"Management also has its own rights, which, as such, are entitled to respect and enforcement in the interest of simple fair play. Out of its concern for those with less privileges in life, the Supreme Court has inclined more often than not toward the worker and upheld his cause in his conflicts with the employer. Such favoritism, however, has not blinded the Court to rule that justice is in every case for the deserving, to be dispensed in the light of the established facts and applicable law and doctrine."[3]
Petitioner as employer is duty-bound to establish the existence of a clear, valid and just ground for dismissing Raquiza. It cannot merely allege that its employee was grossly negligent in the performance of his duty thereby causing great damage to its property and resulting in great pecuniary loss.

Raquiza's dismissal was based on three factors, namely, (a) leaving his work assignment while on duty; (b) not properly checking the engine before starting it; and (c) authorizing the continued running of pielstick (engine) no. 2 in spite of the discovery that there was an oil leakage.

In the case of Citibank, N.A. v. Gatchalian,[4] we ruled that "(g)ross negligence implies a want or absence of or failure to exercise slight care or diligence, or the entire absence of care. It evinces a thoughtless disregard of consequences without exerting any effort to avoid them."

While it is true that Raquiza left his place of work to go to the administration building to get the proceeds of his loan during the testing period of the engine, such act cannot be perceived to be so serious as would amount to gross negligence. As to the claim that he did not check the engine, the NLRC found that he actually made several inspections of the engine before actually starting it. We find no reason to disturb this finding in view of the respect and finality which this Court has constantly accorded to factual findings of quasi-judicial agencies such as the NLRC.[5] Finally, the fact that Raquiza failed to prevent the occurrence of the incident does not sufficiently show nor can it be inferred that he was grossly negligent. At most, it can be considered an error of judgment on his part when he continued to operate the engine. It must be remembered that the purpose of the operation of said engine was to synchronize it with the National Power Corporation's Geothermal Plant in Tongonan, Leyte to augment power during the peak hours in the early evenings.[6] Stoppage of the operation would have defeated such purpose and violated the very franchise to petitioner.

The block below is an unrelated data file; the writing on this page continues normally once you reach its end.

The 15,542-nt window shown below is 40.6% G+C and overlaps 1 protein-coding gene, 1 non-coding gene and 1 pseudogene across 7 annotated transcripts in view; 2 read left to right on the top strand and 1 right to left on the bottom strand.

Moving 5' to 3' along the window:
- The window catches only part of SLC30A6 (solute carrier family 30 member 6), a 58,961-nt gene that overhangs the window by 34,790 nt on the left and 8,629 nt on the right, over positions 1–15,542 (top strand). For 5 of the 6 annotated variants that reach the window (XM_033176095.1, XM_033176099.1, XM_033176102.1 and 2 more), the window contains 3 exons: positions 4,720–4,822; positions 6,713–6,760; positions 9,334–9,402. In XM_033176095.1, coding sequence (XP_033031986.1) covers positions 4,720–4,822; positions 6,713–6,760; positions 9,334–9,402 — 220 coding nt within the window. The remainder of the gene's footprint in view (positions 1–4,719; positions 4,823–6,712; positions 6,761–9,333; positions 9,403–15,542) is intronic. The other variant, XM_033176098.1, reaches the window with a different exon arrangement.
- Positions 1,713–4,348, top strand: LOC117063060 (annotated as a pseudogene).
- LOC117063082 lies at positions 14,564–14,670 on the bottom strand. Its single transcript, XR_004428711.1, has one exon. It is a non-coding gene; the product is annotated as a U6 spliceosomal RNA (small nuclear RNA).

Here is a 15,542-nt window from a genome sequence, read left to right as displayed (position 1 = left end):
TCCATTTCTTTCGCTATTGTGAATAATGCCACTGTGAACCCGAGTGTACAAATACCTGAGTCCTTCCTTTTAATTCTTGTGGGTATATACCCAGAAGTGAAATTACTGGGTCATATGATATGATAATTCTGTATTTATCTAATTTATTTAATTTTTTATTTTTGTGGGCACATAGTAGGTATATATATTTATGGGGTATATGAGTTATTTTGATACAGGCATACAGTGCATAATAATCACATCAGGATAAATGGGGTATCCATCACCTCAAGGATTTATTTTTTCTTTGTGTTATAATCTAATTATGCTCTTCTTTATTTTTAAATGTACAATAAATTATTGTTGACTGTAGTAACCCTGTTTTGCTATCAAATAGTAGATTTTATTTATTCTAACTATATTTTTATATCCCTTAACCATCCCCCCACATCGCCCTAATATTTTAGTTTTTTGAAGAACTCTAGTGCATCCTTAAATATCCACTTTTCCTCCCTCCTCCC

The investigation conducted by petitioner revealed that "the breakdown was due to the serious error committed by Froilan V. Raquiza, Manuel Balasbas, and Pascual Martinez, although complainant's command responsibility, liability and negligence, x x x, was most serious and the gravest."[7] Yet, despite this collective error, only Raquiza was dismissed; the other two were merely suspended. Such discrimination cannot be sanctioned by this Court.

Furthermore, the NLRC correctly pointed out from the evidence that there was no clarity or confirmation as to the cause of the pielstick engine breakdown. Thus, it stated:
"More significantly, the findings of the consultant who inspected (p)ielstick Engine No. 2 at the instance of the respondents cost (sic) a serious doubt on the alleged negligence of the complainant-appellant as the proximate cause for the damage of the said engine. It appears from the said inspection result that the said unit bogged down in September 1986, and in that incident all con/rod bearings were replaced with old sets taken from Dorelco Units. The same con/rod bearings were likewise noted to be due for replacement in (sic) December 17, 1987. Lastly, the said engine unit at the time it broke down had a total running hours [of] 21,332.1 far exceeding the tolerable maximum requirement of 18,000 hrs. The above attendant circumstances shows (sic) that Pielstick Engine No. 2 broke down last January 21, 1988 not due to the negligence of the complainant but due to worn out spare parts and its continued operation beyond the schedule of replacement of con/rod bearing on December 17 1987."[8]
Petitioner claimed below that Raquiza's dismissal was not solely attributable to the January 21, 1988, incident but was, in fact, a result of a "long string of neglect and violations of company R & R (rules and regulations)." But this is beside the point. What is significant is that the employer bears the burden of proving that the dismissal of an employee is for a just cause, failing which the dismissal cannot be deemed justified thus entitling the latter to reinstatement.[9] The decision to dismiss must be in accord with the law and the evidence and not merely the whim or caprice of the employer.[10]

IN VIEW OF THE FOREGOING, the petition is DISMISSED for failing to show that respondent National Labor Relations Commission committed grave abuse of discretion in arriving at its assailed decision dated March 10, 1994, and order dated April 28, 1994.

Regalado, (Chairman), Puno, Mendoza, and Torres, Jr., JJ., concur.

[1] As amended by Sec 11. R.A. 6715.

[2] 177 SCRA 580 (1989).

[3] Citing Sosito v. Aguinaldo Development Corp., 156 SCRA 392 (1987).

[4] 240 SCRA 212 (1994).

[5] 233 SCRA 439 (1994).

[6] Rollo, p. 23.

[7] Ibid., p. 24.

[8] Id., pp. 43-44.

[9] Molave Tours Corporation vs. NLRC, 250 SCRA 325 [1995].

[10] Pampanga II Electric Cooperative, Inc. vs. NLRC, 250 SCRA 31 [1995].